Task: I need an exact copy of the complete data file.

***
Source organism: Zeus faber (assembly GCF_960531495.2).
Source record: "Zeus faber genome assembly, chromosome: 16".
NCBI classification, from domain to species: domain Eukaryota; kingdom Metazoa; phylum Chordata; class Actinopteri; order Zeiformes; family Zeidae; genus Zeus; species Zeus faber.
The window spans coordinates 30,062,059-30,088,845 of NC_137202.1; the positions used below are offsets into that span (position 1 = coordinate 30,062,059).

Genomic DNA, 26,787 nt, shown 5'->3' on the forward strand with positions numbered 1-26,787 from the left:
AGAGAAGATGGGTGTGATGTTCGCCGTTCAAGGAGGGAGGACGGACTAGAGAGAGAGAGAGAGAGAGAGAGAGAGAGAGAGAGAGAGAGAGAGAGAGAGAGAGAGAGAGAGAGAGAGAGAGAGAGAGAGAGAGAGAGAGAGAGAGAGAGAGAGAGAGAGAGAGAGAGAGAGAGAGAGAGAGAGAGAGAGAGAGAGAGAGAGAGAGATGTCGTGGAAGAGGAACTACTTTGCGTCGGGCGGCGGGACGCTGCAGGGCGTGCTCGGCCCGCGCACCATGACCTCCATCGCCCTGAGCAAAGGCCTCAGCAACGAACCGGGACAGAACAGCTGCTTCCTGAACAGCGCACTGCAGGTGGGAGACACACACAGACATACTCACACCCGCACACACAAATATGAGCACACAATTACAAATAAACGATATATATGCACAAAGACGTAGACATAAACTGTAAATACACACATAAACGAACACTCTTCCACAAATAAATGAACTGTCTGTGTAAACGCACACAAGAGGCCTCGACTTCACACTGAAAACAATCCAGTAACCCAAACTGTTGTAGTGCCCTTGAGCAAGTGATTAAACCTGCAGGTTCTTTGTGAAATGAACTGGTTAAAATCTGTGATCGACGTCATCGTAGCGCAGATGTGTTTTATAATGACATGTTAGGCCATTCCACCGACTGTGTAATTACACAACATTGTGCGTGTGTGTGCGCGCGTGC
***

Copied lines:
Source organism: Zeus faber (assembly GCF_960531495.2).
Source record: "Zeus faber genome assembly, chromosome: 16".
NCBI classification, from domain to species: domain Eukaryota; kingdom Metazoa; phylum Chordata; class Actinopteri; order Zeiformes; family Zeidae; genus Zeus; species Zeus faber.
The window spans coordinates 30,062,059-30,088,845 of NC_137202.1; the positions used below are offsets into that span (position 1 = coordinate 30,062,059).

Genomic DNA, 26,787 nt, shown 5'->3' on the forward strand with positions numbered 1-26,787 from the left:
AGAGAAGATGGGTGTGATGTTCGCCGTTCAAGGAGGGAGGACGGACTAGAGAGAGAGAGAGAGAGAGAGAGAGAGAGAGAGAGAGAGAGAGAGAGAGAGAGAGAGAGAGAGAGAGAGAGAGAGAGAGAGAGAGAGAGAGAGAGAGAGAGAGAGAGAGAGAGAGAGAGAGAGAGAGAGAGAGAGAGAGAGAGAGAGAGAGAGAGAGATGTCGTGGAAGAGGAACTACTTTGCGTCGGGCGGCGGGACGCTGCAGGGCGTGCTCGGCCCGCGCACCATGACCTCCATCGCCCTGAGCAAAGGCCTCAGCAACGAACCGGGACAGAACAGCTGCTTCCTGAACAGCGCACTGCAGGTGGGAGACACACACAGACATACTCACACCCGCACACACAAATATGAGCACACAATTACAAATAAACGATATATATGCACAAAGACGTAGACATAAACTGTAAATACACACATAAACGAACACTCTTCCACAAATAAATGAACTGTCTGTGTAAACGCACACAAGAGGCCTCGACTTCACACTGAAAACAATCCAGTAACCCAAACTGTTGTAGTGCCCTTGAGCAAGTGATTAAACCTGCAGGTTCTTTGTGAAATGAACTGGTTAAAATCTGTGATCGACGTCATCGTAGCGCAGATGTGTTTTATAATGACATGTTAGGCCATTCCACCGACTGTGTAATTACACAACATTGTGCGTGTGTGTGCGCGCGTGC